Jay Gatsby and the Decline of the American Dream

Jay Gatsby and the Decline of the American Dream – English Essay
The American dream is viewed as the success one attains through hard work and perseverance. The traditional view of the late eighteenth and nineteenth centuries is that any person, regardless of social rank, has the

opportunity and ability to be all that they are meant to be. In stark contrast, Jay Gatsby’s idea of attaining the American dream in the early twentieth century is through illegal money that was not acquired by hard work. This traditional idea does not support materialistic wealth as the only indicator of success; whereas Gatsby’s only key to success is through his materialistic wealth. Gatsby accepts a free ride to the top of society instead of striving to reach his full potential through hard, honest work. What he reaches may seem like the real American dream to outsiders, but in reality he is just as miserable as before he acquired his fortune.

Gatsby’s dream is “doomed” because he “tries to buy his way into a society that will never accept him.” (Taylor 1) He, like Nick, is “trying to accomplish the great American project of remaking himself” (Truby 1). The catch is that Nick understands that one cannot remake oneself using only petty items with no hard work. His house and all the outrageous things in it are prime examples of how badly he desires to fulfill his own personal dream, and how skewed his way of achieving it is. One main point in this corruption of the American dream is how Gatsby actually made his money. “Gatsby gets his fortune through the illegal sale of alcohol, or bootlegging” during the prohibition era of the 1920‘s (study world 1). When he finds out that Daisy is married to Tom Buchanan, Gatsby’s efforts to become a part of the rich society become stronger. He disregards his morals to become whatever he thinks she wants in a man. Since he couldn’t marry her when he was a poor boy, he believes that he can marry her as a rich man. He buys objects of great monetary value, hoping to give the impression of being totally content. However, “Gatsby bought that house so that Daisy would be just across the bay (Fitzgerald 83),” and throws gaudy and elaborate parties in hopes that she will show up one night. He thinks that by fitting in with the society Daisy is in, he will win her heart back for good. The only problem is that he really doesn’t belong, and the so-called American dream of his is nothing but loads of money covering up his loneliness.

Gatsby thinks that he can make an impact on Daisy by merely “the possessions he owns” (Taylor 1), such as his vast assortment of shirts. When Daisy sees the shirts, she reacts by replying, “It makes me sad because I’ve never seen such–such beautiful shirts before.” (Fitzgerald 98) Gatsby indeed impresses her with these shirts, but does not realize that he cannot merely show off his pretty things and expect her to fall right into his arms. Another pride of Gatsby’s and, ironically, what turns out to be the death of him is his new car. He buys a new, flashy yellow Rolls Royce, only of course to show off his wealth and impress Daisy. Gatsby’s car is the recipient of many ‘oohs’ and ‘ahhs,’ and from a distance Gatsby appears to be happy, especially when riding with Daisy Buchanan. His car alone, however, does not save him from a most tragic death. Daisy, the object of Gatsby’s every desire, kills someone in this ornamental Rolls Royce, and Gatsby is eventually killed for it.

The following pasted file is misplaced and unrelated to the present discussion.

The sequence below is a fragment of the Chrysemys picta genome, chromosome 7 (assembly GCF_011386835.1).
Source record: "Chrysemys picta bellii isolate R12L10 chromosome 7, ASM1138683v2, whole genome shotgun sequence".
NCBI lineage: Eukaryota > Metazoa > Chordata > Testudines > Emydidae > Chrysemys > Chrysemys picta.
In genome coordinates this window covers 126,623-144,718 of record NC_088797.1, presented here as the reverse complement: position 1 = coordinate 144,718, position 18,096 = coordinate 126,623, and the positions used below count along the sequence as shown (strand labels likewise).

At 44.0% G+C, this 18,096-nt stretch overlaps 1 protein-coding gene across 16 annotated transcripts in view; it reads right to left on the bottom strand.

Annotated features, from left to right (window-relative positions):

The lack of real value and moral in Gatsby’s dream trickles down to even the guests at his weekend parties. Of course, they know who the infamous Jay Gatsby is. But a very small percent of the hundreds of guests Gatsby has every single weekend have ever spoken to the host of the party. These drones of guests sweep in and out of the parties week after week without really being invited, much less personally wanted there. Gatsby has house guests but still no real friends until Nick comes along, whom he uses only to get closer to Daisy.

When Daisy finally reveals her affair to Tom, Gatsby urges her to tell Tom that she never loved him. He insists that she say it, but Daisy cannot bring herself to say that she didn’t ever love him, because “I loved him once– but I loved you too.” (Fitzgerald 132) When she says this, it makes Gatsby realize that he will never have his picture-perfect version of the American dream, where Daisy’s thoughts have always been about him. Gatsby is demanding that Daisy declare her love for only him instead of doing things the proper way and waiting for her to willingly come to him. He would not wait for her, and work for her love; instead, he sacrificed values for selfishness.

After Gatsby dies protecting the woman who will never really be his, his dream is still being decimated. The only people at Gatsby’s funeral were Nick and his Father. The hundreds of people who took the time to utilize his house during weekend parties didn’t show up to the man’s funeral. Daisy, Gatsby’s only reason for doing anything, didn’t show up to his funeral. His other almost-friends, Meyer Wolfsheim and Jordan Baker, didn’t show up to his funeral. This last step in his life makes his failure in life truly shine through. Though from the outside he had everything anyone could ever want, strangers couldn’t see that everything in his life was superficial, down to his friends.